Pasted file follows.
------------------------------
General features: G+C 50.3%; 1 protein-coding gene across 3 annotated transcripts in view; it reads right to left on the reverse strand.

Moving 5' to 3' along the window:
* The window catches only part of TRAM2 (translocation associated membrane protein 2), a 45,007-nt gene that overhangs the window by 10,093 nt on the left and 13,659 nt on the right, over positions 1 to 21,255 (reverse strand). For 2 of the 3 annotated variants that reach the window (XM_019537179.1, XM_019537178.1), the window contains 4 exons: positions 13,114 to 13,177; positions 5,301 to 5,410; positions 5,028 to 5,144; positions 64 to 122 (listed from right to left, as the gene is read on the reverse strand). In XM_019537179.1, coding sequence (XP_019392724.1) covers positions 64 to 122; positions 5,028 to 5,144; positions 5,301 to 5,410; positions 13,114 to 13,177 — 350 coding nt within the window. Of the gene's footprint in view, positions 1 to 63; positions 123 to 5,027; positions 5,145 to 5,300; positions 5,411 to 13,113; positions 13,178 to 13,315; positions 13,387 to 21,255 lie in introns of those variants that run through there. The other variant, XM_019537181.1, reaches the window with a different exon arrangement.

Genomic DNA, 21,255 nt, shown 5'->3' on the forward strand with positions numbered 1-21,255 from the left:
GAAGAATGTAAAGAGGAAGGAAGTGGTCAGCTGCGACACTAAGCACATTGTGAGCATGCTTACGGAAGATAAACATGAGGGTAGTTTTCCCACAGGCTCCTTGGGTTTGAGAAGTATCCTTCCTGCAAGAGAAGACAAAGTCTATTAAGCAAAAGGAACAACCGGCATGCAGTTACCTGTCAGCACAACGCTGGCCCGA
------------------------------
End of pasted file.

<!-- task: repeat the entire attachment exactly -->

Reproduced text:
General features: G+C 50.3%; 1 protein-coding gene across 3 annotated transcripts in view; it reads right to left on the reverse strand.

Moving 5' to 3' along the window:
* The window catches only part of TRAM2 (translocation associated membrane protein 2), a 45,007-nt gene that overhangs the window by 10,093 nt on the left and 13,659 nt on the right, over positions 1 to 21,255 (reverse strand). For 2 of the 3 annotated variants that reach the window (XM_019537179.1, XM_019537178.1), the window contains 4 exons: positions 13,114 to 13,177; positions 5,301 to 5,410; positions 5,028 to 5,144; positions 64 to 122 (listed from right to left, as the gene is read on the reverse strand). In XM_019537179.1, coding sequence (XP_019392724.1) covers positions 64 to 122; positions 5,028 to 5,144; positions 5,301 to 5,410; positions 13,114 to 13,177 — 350 coding nt within the window. Of the gene's footprint in view, positions 1 to 63; positions 123 to 5,027; positions 5,145 to 5,300; positions 5,411 to 13,113; positions 13,178 to 13,315; positions 13,387 to 21,255 lie in introns of those variants that run through there. The other variant, XM_019537181.1, reaches the window with a different exon arrangement.

Genomic DNA, 21,255 nt, shown 5'->3' on the forward strand with positions numbered 1-21,255 from the left:
GAAGAATGTAAAGAGGAAGGAAGTGGTCAGCTGCGACACTAAGCACATTGTGAGCATGCTTACGGAAGATAAACATGAGGGTAGTTTTCCCACAGGCTCCTTGGGTTTGAGAAGTATCCTTCCTGCAAGAGAAGACAAAGTCTATTAAGCAAAAGGAACAACCGGCATGCAGTTACCTGTCAGCACAACGCTGGCCCGA